Replied to Yes to ActivityPub, but no to Friends by Shelley Powers (Burningbird)
I decided to disable the Friends plug-in when I realized it was inserting every new feed item as a new post in my database. This could easily become unmanageable. Considering you can use a feed reader to read weblogs AND Mastodon accounts, it just didn’t seem worth the database burden.

I’ve also been mess­ing with the Friends and ActivityPub plu­g­ins for WordPress on my blog, and I share Shelley’s con­cerns about the for­mer bloat­ing the data­base with feed items. You can con­trol this some­what by set­ting reten­tion val­ues in days or a num­ber of posts, but you have to go into each friend’s Feeds tab and do it manually–there’s no default setting.

After read­ing that post, I’m also con­sid­er­ing dis­abling Friends in favor of a feed read­er, espe­cial­ly because (as Shelley also not­ed) there are gaps when with favorites and com­ment con­ver­sa­tions bridg­ing between WordPress and Mastodon servers. Like her, I’m not keen on installing a single-​user Mastodon instance or oth­er fedi­verse serv­er that requires man­ag­ing an unfa­mil­iar pro­gram­ming language.

I’m also try­ing to do this in tan­dem with a suite of IndieWeb plu­g­ins, and I’m run­ning into an issue with my friends feed page not show­ing any posts when the Post Kinds plu­g­in is acti­vat­ed. I real­ly want to keep this plu­g­in because it lets me inter­act bet­ter with oth­er IndieWeb sites as well as the Bridgy POSSE/​back­feed ser­vice con­nect­ing me to oth­er social networks.

My ide­al is a per­son­al web­site where I write every­thing, includ­ing long-​form arti­cles, short sta­tus­es, and replies like these. Folks can then find me via a sin­gle iden­ti­fi­able address and then subscribe/​follow the entire fire­hose of con­tent or choose sub­sets accord­ing to post types, top­ics, or tags. They’d then be able to reply or react on my site or their favored plat­form, which my site would col­lect regard­less of ori­gin, with sub­se­quent replies and reac­tions get­ting pushed out to them. Oh, and it should work with both ActivityPub clients and servers, IndieWeb sites, and syndicate/​backfeed to oth­er social net­works either with or akin to the Bridgy ser­vice I men­tioned above.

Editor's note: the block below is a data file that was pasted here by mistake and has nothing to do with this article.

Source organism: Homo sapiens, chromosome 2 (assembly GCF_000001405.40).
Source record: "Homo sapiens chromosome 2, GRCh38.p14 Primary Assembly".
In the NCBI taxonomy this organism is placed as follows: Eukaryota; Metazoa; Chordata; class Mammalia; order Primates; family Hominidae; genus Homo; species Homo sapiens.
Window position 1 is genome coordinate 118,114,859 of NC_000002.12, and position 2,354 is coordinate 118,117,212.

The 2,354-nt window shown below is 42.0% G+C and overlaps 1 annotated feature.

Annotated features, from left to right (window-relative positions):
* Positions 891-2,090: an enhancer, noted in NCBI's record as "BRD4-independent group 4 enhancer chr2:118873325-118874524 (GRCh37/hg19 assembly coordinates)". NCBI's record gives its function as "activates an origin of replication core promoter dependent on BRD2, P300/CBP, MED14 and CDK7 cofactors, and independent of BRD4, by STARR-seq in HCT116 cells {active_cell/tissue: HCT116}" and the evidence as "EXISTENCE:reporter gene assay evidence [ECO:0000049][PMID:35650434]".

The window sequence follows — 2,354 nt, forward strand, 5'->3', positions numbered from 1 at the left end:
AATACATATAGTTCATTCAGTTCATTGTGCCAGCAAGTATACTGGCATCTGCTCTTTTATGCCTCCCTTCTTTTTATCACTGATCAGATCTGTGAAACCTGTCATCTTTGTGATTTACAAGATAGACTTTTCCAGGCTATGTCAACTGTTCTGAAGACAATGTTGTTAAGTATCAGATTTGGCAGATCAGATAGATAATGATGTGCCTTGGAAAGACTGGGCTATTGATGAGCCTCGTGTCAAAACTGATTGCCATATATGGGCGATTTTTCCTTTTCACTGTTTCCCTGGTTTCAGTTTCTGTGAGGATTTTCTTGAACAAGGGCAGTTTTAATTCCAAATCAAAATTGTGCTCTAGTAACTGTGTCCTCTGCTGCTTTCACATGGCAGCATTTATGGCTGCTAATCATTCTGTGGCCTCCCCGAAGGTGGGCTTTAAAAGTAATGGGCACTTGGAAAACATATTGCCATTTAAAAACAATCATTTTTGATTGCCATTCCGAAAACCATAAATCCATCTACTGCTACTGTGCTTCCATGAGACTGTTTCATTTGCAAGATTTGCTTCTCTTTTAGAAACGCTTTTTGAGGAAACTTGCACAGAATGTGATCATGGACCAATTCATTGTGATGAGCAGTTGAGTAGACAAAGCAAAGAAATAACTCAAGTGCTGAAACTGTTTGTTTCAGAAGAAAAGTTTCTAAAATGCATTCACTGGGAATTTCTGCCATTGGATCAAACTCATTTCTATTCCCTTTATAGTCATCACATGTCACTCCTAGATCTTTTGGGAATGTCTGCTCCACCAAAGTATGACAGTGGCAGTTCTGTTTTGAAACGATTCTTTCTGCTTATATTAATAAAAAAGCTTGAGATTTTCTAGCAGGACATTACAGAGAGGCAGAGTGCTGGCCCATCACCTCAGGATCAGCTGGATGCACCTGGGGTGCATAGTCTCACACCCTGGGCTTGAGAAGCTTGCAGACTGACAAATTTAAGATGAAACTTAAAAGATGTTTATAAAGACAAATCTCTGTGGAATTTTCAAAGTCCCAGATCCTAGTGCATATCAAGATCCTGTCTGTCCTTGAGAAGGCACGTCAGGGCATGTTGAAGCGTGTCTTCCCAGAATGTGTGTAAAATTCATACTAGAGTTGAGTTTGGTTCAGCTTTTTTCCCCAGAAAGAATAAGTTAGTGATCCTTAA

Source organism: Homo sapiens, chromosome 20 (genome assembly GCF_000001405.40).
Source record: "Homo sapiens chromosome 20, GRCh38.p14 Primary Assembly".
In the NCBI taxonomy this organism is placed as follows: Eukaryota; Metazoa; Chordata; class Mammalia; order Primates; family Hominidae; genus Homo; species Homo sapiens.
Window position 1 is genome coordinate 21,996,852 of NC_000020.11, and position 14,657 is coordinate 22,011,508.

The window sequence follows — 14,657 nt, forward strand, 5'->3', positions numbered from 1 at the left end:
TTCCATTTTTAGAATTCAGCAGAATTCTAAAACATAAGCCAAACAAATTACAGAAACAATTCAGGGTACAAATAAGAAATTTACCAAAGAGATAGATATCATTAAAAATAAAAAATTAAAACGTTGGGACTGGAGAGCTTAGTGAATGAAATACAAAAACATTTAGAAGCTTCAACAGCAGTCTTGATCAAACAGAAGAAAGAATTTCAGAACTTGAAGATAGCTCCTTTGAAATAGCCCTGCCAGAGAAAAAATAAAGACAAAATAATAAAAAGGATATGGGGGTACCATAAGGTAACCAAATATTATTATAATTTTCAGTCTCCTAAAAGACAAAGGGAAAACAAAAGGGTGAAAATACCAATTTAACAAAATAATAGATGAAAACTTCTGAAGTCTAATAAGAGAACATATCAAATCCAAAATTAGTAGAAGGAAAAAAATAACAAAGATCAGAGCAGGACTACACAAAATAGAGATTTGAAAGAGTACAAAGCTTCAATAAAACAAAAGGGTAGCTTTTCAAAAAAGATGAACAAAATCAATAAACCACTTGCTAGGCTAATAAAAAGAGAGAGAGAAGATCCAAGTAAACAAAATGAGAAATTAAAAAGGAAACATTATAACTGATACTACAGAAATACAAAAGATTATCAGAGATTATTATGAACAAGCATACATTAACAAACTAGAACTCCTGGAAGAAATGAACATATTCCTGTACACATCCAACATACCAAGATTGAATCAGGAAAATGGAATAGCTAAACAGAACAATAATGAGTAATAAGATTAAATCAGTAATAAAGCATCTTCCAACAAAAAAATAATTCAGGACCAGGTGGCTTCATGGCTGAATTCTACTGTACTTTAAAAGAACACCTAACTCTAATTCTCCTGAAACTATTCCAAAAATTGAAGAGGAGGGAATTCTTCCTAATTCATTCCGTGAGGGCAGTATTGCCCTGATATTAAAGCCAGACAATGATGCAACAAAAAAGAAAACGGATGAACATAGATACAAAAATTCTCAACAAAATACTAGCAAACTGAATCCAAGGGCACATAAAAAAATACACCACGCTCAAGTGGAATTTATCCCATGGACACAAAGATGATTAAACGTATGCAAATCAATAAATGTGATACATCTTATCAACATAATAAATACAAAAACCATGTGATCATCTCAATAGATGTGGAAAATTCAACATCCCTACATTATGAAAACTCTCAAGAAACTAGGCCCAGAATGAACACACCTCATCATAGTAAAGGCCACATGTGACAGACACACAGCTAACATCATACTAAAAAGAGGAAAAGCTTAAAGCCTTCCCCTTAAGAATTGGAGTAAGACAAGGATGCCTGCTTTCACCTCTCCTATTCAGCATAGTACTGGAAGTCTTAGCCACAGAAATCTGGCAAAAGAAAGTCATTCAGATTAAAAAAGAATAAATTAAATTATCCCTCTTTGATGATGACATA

So far I haven’t seen any­thing that ticks all these box­es, and I’m get­ting itchy to write my own. Perl is my favorite pro­gram­ming lan­guage, so I’m look­ing at the Yancy CMS as a base. But I know that it would still be a hell of a project, and one of the rea­sons I chose WordPress for blog­ging was that it was well-​established and ‑sup­port­ed but still eas­i­ly exten­si­ble so that I could con­cen­trate on writ­ing instead of end­less­ly tweak­ing the engine. Unfortunately, I’m start­ing to fall into that trap anyway.

Favorited GitHub - Perl/perl5 by Perl authors (GitHub)
The Perl programming language

Perl has been my pro­gram­ming weapon of choice since 1994 and a con­sis­tent pay­check since 2007. I start­ed [blog­ging about it][tag/perl] in earnest on New Year’s Day 2021.

This post also serves to test Bridgys new abil­i­ty to sup­port favorites as well as likes. Because I like many com­put­er lan­guages, but Perl is my favorite. ❤️

[tag/​perl]: https://phoenixtrap.com/tag/perl/ “#perl” rel=tag

Liked snarfed/bridgy (GitHub)
Connects your web site to social media. Likes, retweets, mentions, cross-posting, and more... - GitHub - snarfed/bridgy: 📣 Connects your web site to social media. Likes, retweets, mentions, cross...

Been wiring up this blog for IndieWeb and Bridgy is the spe­cial sauce that con­nects it to more siloed social networks